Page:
New Film Tells the Story of George Van Tassel and His UFO-Inspired “Integratron”

In the 1950s, the Mojave Desert was mecca for believers in extraterrestrial visitors.

The Integratron in Landers, California.

Are we witnessing a renewal of interest in unidentified flying objects? Recent revelations about a secret Defense Department project for studying UFOs continue to draw media attention, while reports of unusual aircraft sightings show up regularly in the news.

Not quite as common these days, however, are stories of individuals claiming to have had contact with extraterrestrials. In his new documentary, Calling All Earthlings, filmmaker Jonathan Berman takes a look back at one of the most famous of these “contactees,” George Van Tassel. The film captures an aspect of UFO belief that often escapes skeptical outsiders—that it wasn’t so much anxiety about alien visitors as enthusiasm and hope that attracted believers to the idea of extraterrestrial contact.

Beginning in 1927 as an airplane mechanic right out of high school, Van Tassel had a long career in aviation, first with Douglas Aircraft, then with Hughes and Lockheed. At Hughes he was involved in flight testing near Barstow, California, where he was attracted to the “clean air, the intense quiet nights, and outdoor living in the desert.”

It was there that Van Tassel got to know an eccentric German-American by the name of Frank Critzer, who had carved out a “cave home” from a natural landmark known as Giant Rock in the Mojave Desert near Landers, California. Critzer came under government investigation in the early days of World War II for reasons that are not entirely clear, but most likely involved his use of dynamite. When local police came to Giant Rock to question him in July 1942, Critzer set off an explosion that resulted in his own death.

After the war Van Tassel purchased the land around Giant Rock and moved there with his wife Dorris and their three daughters. In addition to operating a small airport, he began to hold meditation readings for groups of 25 to 45 people—and for the first time reported hearing disembodied voices.

Then, beginning in 1952, Van Tassel claimed he started having encounters with spacemen. At first, he said, these beings issued warnings of looming destruction along with messages of universal peace. But soon, according to Van Tassel, they began instructing him on how to construct a building that could reverse the aging process. Dubbed the Integratron, the project would consume Van Tassel for years, although he never finished it.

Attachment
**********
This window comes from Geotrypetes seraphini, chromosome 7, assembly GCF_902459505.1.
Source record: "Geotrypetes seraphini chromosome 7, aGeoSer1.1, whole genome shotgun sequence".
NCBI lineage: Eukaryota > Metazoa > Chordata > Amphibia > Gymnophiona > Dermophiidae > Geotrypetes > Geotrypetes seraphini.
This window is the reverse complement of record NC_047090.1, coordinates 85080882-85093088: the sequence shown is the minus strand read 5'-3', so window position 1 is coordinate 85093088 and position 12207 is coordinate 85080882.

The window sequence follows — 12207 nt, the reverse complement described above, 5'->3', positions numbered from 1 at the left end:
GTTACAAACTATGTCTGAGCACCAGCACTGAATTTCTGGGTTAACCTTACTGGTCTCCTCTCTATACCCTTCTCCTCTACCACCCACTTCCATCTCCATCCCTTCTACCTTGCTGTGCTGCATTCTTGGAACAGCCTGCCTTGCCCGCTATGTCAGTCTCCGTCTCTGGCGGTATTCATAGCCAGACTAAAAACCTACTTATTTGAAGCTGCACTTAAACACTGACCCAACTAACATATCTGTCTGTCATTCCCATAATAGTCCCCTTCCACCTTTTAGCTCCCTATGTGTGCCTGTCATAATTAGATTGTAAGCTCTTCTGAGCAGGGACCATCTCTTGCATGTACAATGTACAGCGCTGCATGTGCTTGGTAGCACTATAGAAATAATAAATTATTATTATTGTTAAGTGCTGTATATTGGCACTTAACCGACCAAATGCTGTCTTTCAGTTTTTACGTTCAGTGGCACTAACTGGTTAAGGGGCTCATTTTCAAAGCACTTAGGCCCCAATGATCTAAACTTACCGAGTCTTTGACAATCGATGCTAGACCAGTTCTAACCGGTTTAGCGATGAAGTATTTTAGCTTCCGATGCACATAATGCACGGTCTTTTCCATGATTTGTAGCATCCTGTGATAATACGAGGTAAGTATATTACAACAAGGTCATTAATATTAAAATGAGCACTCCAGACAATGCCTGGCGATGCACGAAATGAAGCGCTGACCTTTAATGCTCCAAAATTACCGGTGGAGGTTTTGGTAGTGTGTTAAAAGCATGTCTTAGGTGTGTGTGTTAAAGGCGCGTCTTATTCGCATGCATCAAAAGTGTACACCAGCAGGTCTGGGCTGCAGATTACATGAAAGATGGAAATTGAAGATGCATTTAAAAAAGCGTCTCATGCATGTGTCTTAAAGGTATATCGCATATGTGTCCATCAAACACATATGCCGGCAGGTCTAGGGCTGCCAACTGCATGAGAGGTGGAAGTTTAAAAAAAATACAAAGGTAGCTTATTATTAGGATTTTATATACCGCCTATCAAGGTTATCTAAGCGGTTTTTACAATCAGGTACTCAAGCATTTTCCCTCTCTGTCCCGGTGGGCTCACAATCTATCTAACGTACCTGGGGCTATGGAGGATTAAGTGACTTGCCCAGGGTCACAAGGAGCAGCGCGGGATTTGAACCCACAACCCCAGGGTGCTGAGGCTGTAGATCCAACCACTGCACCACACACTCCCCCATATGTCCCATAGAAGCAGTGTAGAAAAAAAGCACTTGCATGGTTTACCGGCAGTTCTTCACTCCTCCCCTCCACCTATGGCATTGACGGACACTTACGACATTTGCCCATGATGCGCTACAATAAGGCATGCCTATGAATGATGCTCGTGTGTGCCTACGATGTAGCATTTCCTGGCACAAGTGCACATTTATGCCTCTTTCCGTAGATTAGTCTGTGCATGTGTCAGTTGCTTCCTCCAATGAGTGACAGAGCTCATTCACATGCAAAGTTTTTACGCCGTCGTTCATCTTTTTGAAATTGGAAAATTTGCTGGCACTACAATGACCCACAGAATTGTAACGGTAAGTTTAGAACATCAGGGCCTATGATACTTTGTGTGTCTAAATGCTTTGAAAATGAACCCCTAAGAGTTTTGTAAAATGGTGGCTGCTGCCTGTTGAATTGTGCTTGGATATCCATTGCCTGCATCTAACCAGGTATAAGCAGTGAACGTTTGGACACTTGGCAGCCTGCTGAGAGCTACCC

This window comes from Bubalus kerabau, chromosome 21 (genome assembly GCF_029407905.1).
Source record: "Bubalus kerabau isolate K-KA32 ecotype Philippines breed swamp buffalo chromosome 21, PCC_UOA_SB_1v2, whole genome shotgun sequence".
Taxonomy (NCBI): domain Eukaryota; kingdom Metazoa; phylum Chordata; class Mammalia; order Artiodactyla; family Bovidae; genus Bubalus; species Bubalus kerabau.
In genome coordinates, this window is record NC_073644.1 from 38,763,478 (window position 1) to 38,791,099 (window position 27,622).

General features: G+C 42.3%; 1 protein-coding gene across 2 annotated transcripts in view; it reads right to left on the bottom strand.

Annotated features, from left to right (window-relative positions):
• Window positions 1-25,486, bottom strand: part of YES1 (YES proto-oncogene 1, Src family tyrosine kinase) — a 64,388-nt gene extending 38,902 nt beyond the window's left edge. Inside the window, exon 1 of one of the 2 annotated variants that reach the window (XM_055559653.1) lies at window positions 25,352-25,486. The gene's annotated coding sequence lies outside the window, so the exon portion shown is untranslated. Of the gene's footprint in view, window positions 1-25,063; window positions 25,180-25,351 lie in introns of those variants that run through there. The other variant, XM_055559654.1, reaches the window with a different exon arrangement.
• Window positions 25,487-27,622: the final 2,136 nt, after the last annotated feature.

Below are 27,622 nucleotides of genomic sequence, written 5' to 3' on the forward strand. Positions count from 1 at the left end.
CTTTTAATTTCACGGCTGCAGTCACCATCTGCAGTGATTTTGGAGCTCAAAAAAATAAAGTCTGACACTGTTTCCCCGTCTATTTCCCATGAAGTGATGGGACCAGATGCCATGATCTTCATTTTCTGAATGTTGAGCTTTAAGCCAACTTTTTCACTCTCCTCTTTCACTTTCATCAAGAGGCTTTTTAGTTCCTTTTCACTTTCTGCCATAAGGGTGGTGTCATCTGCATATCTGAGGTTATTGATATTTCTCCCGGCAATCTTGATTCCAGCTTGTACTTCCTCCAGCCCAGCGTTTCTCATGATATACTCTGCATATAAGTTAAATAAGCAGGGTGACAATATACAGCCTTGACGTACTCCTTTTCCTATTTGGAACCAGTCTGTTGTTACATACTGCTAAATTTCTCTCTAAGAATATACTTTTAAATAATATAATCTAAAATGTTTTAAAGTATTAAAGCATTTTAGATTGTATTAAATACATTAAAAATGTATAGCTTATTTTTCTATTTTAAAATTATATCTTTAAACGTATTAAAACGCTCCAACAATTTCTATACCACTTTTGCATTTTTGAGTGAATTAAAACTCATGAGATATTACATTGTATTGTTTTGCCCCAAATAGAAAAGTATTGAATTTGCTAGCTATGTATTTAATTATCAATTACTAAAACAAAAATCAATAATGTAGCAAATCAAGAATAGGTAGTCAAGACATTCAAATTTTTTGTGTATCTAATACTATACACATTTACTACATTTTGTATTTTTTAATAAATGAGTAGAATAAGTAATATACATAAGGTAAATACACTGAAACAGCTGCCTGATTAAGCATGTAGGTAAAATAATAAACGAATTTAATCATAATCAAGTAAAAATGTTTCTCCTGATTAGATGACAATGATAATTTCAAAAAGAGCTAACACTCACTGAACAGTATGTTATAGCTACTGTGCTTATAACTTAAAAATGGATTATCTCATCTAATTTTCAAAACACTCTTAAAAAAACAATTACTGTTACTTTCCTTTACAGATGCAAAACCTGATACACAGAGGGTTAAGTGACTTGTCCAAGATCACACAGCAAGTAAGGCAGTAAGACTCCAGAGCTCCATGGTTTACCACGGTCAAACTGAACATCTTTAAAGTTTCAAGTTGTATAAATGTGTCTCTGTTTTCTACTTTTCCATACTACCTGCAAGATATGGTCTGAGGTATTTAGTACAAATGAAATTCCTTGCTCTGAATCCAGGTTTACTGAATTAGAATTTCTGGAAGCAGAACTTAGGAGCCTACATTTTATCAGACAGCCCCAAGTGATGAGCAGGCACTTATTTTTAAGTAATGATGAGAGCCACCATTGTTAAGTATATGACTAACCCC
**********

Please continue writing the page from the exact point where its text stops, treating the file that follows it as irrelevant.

He did, however, hold annual conventions at Giant Rock, where those interested in UFOs, alien contact, and the paranormal gathered to hear talks and exchange experiences. At its height, as many as 11,000 people attended these gatherings, by some accounts.

Calling All Earthlings covers these historic events, and updates the story by taking us to Giant Rock today. Berman introduces us to Van Tassel admirers and former friends who have carried on his legacy by partly reconstructing the Integratron.

Asked what drew him to the topic, the filmmaker says, “I came upon this subject as I was breezing through a great book of photos by Michael Rauner with text by Erik Davis—The Visionary State: A Journey Through California’s Spiritual Landscape. There was a picture of the Integratron in there that caught my eye.”

Van Tassel’s story had “all the things I love,” Berman says, “weird, geeky quasi-science, living longer and better, and, of course, the world of the Great American Roadside Attraction.” As a native of Long Island, the filmmaker was struck by the magical allure that California and the desert has for so many. In the end, he hopes the film captures some of the sense of adventure that brings people to places like Giant Rock, where, he says, “there are still no sidewalks and the mystery dome still sits there waiting to inspire the next person.”

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